Here’s a letter to the Wall Street Journal:
Corporate-welfare recipient Gordon Brinser isn’t content that his company’s parent corporation, SolarWorld, has so far raked in more than $100 million in government subsidies. He also wants Uncle Sam to further shield his firm from competition by imposing punishing taxes on Americans who buy Chinese-made solar panels (Letters, April 7).
Mr. Brinser has some nerve to complain that subsidies paid by Beijing to his Chinese rivals are “unfair.” Even worse, though, is his proposition that government-imposed restrictions on trade are not restrictions on trade if these restrictions are approved by the WTO. Such an assertion is legalistic legerdemain at its worst.
No government or international agency can transform sewer water into potable water simply by declaring the former to be drinkable and delicious. Likewise with restrictions on trade. The tariffs demanded by Mr. Brinser would restrict Americans’ rights to trade with foreigners. Period. That the politicians who impose such restrictions – and that the cronies (such as Mr. Brinser) who benefit from them – can point to statutory language meant to excuse these restrictions in no way transforms these restrictions into something other than the predatory trade barriers that they are.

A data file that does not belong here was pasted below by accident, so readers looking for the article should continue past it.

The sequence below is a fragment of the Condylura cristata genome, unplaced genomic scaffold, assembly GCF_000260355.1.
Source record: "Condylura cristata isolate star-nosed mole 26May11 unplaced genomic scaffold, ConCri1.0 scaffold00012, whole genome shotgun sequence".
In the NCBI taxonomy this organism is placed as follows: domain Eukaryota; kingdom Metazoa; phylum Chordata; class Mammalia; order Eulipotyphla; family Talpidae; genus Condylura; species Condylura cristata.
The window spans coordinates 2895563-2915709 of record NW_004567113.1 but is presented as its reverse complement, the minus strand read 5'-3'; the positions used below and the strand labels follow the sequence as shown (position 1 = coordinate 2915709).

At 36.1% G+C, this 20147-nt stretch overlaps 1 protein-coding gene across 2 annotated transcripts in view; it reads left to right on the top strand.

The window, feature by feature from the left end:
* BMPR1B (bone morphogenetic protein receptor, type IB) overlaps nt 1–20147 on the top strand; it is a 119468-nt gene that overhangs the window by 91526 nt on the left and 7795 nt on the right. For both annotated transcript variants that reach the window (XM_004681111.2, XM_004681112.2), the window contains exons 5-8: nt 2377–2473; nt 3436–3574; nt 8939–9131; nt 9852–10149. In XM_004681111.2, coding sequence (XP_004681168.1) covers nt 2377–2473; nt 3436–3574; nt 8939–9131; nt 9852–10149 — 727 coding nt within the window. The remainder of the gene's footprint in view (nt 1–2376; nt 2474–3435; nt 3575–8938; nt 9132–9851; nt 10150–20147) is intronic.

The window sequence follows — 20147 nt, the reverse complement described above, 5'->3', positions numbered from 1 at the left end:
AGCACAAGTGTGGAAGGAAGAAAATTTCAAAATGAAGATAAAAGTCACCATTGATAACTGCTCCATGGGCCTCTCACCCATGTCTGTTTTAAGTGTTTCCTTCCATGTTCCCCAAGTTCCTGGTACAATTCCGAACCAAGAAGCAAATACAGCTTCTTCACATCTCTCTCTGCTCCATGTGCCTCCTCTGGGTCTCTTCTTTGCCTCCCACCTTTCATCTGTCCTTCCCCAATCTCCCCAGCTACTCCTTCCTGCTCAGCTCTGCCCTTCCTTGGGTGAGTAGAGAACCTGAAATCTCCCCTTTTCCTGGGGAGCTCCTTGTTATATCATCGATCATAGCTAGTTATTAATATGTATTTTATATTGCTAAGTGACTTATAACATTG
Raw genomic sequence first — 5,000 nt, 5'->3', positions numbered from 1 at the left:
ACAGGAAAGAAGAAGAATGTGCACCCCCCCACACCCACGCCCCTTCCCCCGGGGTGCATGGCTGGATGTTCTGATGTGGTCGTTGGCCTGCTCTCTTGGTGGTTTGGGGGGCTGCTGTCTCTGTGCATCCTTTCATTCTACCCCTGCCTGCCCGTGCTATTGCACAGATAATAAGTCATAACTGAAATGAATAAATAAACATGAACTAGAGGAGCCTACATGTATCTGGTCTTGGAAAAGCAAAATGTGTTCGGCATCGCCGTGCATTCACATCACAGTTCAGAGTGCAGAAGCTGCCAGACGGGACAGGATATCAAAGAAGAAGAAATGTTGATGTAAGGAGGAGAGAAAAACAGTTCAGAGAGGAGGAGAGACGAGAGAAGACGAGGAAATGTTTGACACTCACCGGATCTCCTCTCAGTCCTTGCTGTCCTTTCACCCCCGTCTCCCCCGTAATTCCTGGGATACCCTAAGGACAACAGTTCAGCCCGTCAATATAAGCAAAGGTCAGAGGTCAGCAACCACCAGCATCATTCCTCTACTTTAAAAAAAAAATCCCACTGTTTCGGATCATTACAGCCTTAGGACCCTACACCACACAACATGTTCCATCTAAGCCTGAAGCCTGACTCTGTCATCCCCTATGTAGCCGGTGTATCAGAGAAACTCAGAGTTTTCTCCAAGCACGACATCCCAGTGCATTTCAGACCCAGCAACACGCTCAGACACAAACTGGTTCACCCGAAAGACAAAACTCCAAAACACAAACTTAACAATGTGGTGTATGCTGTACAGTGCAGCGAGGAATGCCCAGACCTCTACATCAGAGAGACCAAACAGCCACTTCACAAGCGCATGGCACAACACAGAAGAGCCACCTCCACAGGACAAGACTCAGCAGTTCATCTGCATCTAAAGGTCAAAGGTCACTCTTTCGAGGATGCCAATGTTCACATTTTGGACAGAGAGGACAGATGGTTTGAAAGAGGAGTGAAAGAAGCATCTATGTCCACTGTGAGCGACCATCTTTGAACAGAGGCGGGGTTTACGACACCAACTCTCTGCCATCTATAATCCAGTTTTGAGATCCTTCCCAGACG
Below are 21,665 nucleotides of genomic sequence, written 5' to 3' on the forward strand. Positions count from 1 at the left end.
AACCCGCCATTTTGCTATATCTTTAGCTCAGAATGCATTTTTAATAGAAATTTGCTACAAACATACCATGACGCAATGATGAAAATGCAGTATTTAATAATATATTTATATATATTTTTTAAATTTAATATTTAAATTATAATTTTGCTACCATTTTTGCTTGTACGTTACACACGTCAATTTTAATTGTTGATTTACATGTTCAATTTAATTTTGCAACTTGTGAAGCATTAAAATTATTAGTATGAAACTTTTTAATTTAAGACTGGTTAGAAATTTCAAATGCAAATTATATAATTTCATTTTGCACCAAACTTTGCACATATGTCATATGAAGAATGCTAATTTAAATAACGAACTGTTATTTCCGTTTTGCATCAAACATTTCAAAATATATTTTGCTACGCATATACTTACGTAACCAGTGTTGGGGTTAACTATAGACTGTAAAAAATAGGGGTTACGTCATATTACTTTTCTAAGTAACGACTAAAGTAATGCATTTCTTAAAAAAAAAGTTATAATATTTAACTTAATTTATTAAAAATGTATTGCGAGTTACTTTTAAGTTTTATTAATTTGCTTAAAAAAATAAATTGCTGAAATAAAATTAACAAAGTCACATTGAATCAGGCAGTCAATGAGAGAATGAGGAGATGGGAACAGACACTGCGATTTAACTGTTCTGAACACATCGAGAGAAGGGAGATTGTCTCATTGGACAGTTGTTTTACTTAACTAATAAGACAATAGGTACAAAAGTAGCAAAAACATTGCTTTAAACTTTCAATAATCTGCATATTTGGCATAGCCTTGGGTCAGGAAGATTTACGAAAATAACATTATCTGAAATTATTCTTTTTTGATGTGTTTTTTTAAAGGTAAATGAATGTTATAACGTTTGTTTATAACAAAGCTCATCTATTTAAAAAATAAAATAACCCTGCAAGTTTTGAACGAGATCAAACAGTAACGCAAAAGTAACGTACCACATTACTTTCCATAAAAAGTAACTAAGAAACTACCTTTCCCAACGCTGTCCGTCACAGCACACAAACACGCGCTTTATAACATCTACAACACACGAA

Donald J. Boudreaux
Professor of Economics
George Mason University
Fairfax, VA 22030